Platts and Shell seek support for competing Brent crude reforms

Oil major Shell and New York-based price reporting agency Platts are attempting to win support for rival plans to amend the pricing mechanisms used in North Sea oil trading, in an effort to address concerns that market distortions have tainted the value of Brent as a global benchmark.

Although details of the two plans differ, both are designed to allow a broader range of crude oil grades to be delivered into the forward market for BFOE crude oil – the market that underpins Ice Brent futures, the world’s most heavily traded oil futures contract. Whichever plan is ultimately adopted, the result will be a boost to the liquidity of the physical base for Brent futures and other derivatives, analysts say.

“We’ve seen Brent evolve over the last 10 to 15 years, in a similar manner, and this move is very much in line with that trend,” says Miswin Mahesh, a London-based oil analyst at Barclays. “For Brent to maintain itself as a global benchmark, it requires such changes.”

The Brent benchmark is based on four North Sea crude oil streams – Brent, Forties, Oseberg and Ekofisk – with the cheapest of the four blends setting the price of the basket. That is usually Forties, which has set the price of Brent more than 98% of the time since 2011, according to Platts data.

This has made Brent and its derivatives vulnerable to distortions caused by issues affecting Forties, such as outages of the Buzzard oil platform off Scotland’s east coast. Buzzard supplies the biggest share of Forties – and its role in helping to set the price of Brent has also generated worries about the takeover of Canadian oil firm Nexen, which owns the largest stake in the platform, by the state-owned China National Offshore Oil Corporation. The two firms announced the acquisition had been completed on February 25.

Due to the impact of lower-quality Forties crude on the Brent benchmark, Platts began applying a so-called price de-escalator in 2007, which compensates buyers for oil with a higher sulphur content. While Forties is the most frequently delivered crude in the forward BFOE market, sellers of Brent, Oseberg and Ekofisk tend to withhold their cargoes because they can get better prices elsewhere. Platts’s recent proposals would build on this by introducing price escalators for higher-quality crudes, ensuring these blends receive a premium relative to the overall benchmark. The idea is to encourage sellers to deliver cargoes of crudes other than Forties into the market.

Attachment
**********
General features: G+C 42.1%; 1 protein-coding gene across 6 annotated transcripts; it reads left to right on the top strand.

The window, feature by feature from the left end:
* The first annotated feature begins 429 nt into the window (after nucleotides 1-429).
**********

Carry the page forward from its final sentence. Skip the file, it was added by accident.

“The changes will make sure that it’s not only Forties that gets a big say in influencing the price of the BFOE basket,” says Mahesh.

However, just 10 days before Platts was due to unveil its proposals, Shell surprised the market by announcing changes to its Suko 90 contract – the standard contract used in the forward BFOE market – on February 8. Market sources interpret Shell’s move as an effort to seize the initiative from Platts and promote its own view of Brent reform. The most notable difference between the two plans is that Platts is seeking to introduce price escalators for Osberg and Ekofisk, whereas Shell is seeking to introduce a “quality premium” for all three non-Forties crudes. The two proposals also use different formulas to calculate the premiums buyers would receive.

Shell and Platts say they are sorting out their differences. “We believe our proposals address the need to improve the robustness of the BFOE forward market and look forward to continued dialogue with Platts on this issue,” says a London-based spokesman for Shell.

Many market observers believe the two sides will soon settle on one standard. “Ultimately, the two proposals are not that different from each other,” says David Wech, managing director at Vienna-based research firm JBC Energy. “We wouldn’t be surprised to see a unified accord coming up over the next couple of weeks.”

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